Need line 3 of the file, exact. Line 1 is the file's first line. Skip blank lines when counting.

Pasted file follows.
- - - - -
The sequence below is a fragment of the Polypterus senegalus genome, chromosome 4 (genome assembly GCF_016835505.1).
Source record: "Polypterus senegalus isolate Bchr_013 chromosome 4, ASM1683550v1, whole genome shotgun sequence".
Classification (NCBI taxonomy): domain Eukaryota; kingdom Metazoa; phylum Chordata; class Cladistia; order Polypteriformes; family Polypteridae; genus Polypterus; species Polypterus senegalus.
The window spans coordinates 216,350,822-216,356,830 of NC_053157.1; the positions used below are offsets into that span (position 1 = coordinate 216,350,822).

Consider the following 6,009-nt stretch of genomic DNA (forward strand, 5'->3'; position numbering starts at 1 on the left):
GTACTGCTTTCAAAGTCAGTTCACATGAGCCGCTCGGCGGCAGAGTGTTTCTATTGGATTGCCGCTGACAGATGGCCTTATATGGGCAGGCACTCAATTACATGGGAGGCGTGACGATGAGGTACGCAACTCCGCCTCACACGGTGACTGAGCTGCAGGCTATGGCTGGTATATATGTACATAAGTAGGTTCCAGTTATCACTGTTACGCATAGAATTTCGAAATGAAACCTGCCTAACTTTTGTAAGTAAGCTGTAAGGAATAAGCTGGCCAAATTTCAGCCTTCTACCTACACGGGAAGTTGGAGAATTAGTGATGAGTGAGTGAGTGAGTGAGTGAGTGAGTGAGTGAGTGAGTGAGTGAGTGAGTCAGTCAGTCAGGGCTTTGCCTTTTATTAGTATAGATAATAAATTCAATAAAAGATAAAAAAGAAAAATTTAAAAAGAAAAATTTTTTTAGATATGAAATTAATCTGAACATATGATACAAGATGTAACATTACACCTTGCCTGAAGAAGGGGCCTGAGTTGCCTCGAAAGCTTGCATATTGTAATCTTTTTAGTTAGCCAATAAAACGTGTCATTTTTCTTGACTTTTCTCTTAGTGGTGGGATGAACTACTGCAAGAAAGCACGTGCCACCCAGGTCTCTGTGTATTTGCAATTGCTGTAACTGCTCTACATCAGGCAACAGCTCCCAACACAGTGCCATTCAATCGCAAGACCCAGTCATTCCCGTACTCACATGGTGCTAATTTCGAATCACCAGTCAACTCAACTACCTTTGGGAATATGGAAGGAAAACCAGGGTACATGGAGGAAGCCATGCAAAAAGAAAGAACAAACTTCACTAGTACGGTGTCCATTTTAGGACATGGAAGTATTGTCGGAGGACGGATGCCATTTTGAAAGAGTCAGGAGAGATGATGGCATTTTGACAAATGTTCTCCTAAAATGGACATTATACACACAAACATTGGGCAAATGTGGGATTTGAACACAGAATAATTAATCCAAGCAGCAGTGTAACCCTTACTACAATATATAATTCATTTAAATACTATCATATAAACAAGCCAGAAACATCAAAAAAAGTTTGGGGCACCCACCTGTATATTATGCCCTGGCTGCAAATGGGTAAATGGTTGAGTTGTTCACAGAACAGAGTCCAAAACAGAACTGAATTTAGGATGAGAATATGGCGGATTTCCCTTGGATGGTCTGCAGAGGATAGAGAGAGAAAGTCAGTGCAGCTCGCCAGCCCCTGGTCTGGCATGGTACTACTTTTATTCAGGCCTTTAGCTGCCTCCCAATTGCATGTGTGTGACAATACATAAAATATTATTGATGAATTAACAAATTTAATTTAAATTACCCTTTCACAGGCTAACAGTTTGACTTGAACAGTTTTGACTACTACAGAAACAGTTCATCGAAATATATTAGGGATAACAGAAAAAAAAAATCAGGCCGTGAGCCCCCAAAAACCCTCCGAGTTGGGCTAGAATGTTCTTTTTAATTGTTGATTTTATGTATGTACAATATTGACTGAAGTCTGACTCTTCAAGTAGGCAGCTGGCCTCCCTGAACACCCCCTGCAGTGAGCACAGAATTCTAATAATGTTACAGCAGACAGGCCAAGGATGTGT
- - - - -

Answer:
Classification (NCBI taxonomy): domain Eukaryota; kingdom Metazoa; phylum Chordata; class Cladistia; order Polypteriformes; family Polypteridae; genus Polypterus; species Polypterus senegalus.